Potato Companion Plants

There are many types of potato companion plants. We will show some interesting facts about potato companion plants. Have you any idea about potatoes companion plants or planting. There are many types and benefits of potato companion planting.

Companion planting is a time-tested gardening method that protects and enriches vulnerable plants. Farmers and gardeners plant certain plants near each other so as to deter insects, attract beneficial insects, and spark growth. Here are some ideas about Potato Companion Plants, We hope it will very helpful for you.

Companion Plants to Grow Alongside Potatoes OR Good Companion Plants for Potatoes

Here’s a quick companion planting guide That Will Help You decide what to plant along with your berries –from vegetables to flowers to aromatic blossoms.

Cabbage household plants

Potatoes are a terrific alternative for planting near plants in the cabbage (brassicas) family–including broccoli, cabbage, cauliflower, collard greens, kale, and kohlrabi–since these plants have shallow root systems which won’t compete for your nutrients or space which potatoes need. It is a great way to make the most of the space of your garden. While potatoes grow mainly underground and need hardly any above-ground surface area, corn is the reverse –it grows tall and has shallow roots. Planting potato plants among your corn stalks will take advantage of the different needs and optimize area in your garden.

Chives

Chives are a shallow-rooted herb which attract beneficial insects and do not use exactly the exact same space that potatoes do from the backyard. As a bonus, chives are a favorite herb to high potato dishes such as baked potatoes and roasted potato skins. Cilantro (also referred to as coriander) is considered one of the very best companion plants. It is an herb with umbrella-shaped flowers that are great at bringing beneficial insects (like ladybugs, hoverflies, parasitoid wasps, and lacewings) that will prey on insects that are harmful, such as Colorado potato beetles. The tannins and linseed oils at the flax plant help deter Colorado potato beetles.

Horseradish

Does horseradish repel Colorado potato beetles, it also can improve potato plants’ disease immunity.

Leeks

Leeks are a shallow-rooted allium that don’t use the exact same space that potatoes do in the garden. As a bonus, leeks are a favorite addition to potato dishes like scalloped potatoes.

Legumes

From sugar snap peas to green beans, beans are a terrific choice to grow with potato plants because they provide much-needed nitrogen in the soil. In addition, potato plants discourage the Mexican bean beetle, a pest of several legumes.

Marigolds

Marigolds are among the most popular companion crops since they repel a huge variety of pests, such as potato beetles–a common pest of olive oil.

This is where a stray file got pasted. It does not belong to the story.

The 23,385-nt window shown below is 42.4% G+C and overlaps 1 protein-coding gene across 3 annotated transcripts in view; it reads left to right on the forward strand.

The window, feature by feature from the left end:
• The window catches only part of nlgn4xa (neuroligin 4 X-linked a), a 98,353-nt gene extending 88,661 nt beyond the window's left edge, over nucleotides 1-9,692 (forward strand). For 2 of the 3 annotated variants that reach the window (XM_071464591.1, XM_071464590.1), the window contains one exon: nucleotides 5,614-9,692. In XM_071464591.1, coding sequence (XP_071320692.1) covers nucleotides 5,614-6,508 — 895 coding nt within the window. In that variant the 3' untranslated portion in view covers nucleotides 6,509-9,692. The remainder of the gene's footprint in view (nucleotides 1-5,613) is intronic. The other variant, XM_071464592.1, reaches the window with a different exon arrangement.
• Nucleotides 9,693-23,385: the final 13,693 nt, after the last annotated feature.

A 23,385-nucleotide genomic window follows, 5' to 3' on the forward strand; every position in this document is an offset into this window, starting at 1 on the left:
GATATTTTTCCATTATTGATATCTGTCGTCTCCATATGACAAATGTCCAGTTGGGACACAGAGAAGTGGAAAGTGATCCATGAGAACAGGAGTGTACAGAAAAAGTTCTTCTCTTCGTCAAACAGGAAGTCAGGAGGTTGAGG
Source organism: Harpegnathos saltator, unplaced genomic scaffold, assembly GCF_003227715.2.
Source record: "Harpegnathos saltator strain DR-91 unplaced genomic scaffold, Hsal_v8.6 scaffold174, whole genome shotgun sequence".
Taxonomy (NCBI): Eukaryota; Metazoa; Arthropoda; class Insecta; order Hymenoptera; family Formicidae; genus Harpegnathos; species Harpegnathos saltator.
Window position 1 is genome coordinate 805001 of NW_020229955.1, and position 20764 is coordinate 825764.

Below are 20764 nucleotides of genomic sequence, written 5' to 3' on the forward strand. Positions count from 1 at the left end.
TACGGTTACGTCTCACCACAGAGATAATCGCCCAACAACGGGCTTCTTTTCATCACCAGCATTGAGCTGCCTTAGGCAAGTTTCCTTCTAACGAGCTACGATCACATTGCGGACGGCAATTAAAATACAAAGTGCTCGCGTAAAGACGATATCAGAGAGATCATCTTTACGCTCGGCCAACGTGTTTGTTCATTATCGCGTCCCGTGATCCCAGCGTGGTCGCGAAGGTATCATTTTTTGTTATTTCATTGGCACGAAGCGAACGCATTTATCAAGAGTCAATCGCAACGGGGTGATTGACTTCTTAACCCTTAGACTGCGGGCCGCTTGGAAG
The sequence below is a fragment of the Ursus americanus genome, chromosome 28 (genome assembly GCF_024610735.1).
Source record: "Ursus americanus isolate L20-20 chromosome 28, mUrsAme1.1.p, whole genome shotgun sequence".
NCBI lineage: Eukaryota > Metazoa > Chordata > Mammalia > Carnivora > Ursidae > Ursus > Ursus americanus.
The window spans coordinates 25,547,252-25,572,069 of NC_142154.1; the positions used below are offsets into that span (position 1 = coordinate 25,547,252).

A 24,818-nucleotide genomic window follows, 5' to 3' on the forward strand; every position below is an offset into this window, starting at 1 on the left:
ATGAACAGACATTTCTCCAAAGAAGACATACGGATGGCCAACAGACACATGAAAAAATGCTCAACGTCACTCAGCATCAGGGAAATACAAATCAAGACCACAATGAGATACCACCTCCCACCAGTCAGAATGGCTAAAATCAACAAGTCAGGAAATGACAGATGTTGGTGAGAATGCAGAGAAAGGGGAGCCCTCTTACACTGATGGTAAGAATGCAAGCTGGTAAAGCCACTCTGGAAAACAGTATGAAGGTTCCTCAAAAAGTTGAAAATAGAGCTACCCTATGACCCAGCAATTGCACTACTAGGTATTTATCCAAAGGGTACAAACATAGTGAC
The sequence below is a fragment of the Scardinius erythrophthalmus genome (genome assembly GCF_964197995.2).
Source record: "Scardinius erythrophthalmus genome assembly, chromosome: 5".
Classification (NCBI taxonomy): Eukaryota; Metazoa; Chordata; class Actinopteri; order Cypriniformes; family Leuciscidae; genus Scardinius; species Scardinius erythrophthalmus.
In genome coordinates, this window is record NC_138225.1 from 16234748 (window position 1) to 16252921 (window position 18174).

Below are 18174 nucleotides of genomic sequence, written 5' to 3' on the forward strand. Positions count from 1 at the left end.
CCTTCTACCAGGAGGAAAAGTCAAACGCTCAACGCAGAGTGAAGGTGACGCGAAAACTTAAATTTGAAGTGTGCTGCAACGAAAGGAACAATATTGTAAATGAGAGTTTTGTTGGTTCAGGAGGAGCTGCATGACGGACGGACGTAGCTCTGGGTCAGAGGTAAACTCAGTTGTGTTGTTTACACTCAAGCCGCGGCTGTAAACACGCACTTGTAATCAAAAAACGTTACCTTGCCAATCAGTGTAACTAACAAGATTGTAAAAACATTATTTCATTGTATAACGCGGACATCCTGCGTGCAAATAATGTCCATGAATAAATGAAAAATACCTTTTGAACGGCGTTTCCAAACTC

Nasturtiums

Nasturtiums are pretty flowers that bring harmful insects such as aphids and potato beetles. While this may seem counterintuitive, many anglers plant nasturtiums a brief distance away in their vegetable garden to attract pests away from their crops.

Plants to Avoid Planting Next to Potatoes OR Bad Companion Plants for Potatoes

  • Carrots
  • Cucumbers
  • Eggplant
  • Fennel
  • Onions
  • Peppers
  • Pumpkins
  • Raspberries
  • Squash
  • Sunflowers
  • Tomatoes¬†
  • Turnips
  • Proper companion planting technique can also mean not placing some plant species close together if they have a negative influence on one another. Some motives for avoiding close planting include:
  • Plants may influence the taste of additional crops negatively.
  • Plants could compete with one another for sun, soil nutrients, or space.
  • Plants may lure the Identical destructive insects
  • Plants may have similar disease susceptibility
  • Although it is in the nightshade family, you should avoid planting berries near any other plants in the nightshade family. It’s even best to avoid planting berries is the same soil where nightshade plants have recently been developed. Including eggplant, peppers, and berries.
  • Since potatoes are from the nightshade family, and therefore they are susceptible to a number of the same diseases as other members of their household.
  • Planting nightshade species close together (either in space or in time) creates optimal conditions for certain bacterial and bacterial diseases to thrive. You need to allow a full two years prior to replanting a nightshade plant at precisely the same soil which has grown other nightshade plants.
  • There are a number of crops that allegedly boost the probability of potato blight. These include raspberries, sunflowers, pumpkins squash, and cucumbers.
  • Asparagus, carrots, fennel, turnips, and onions appear to stunt the growth of potatoes.

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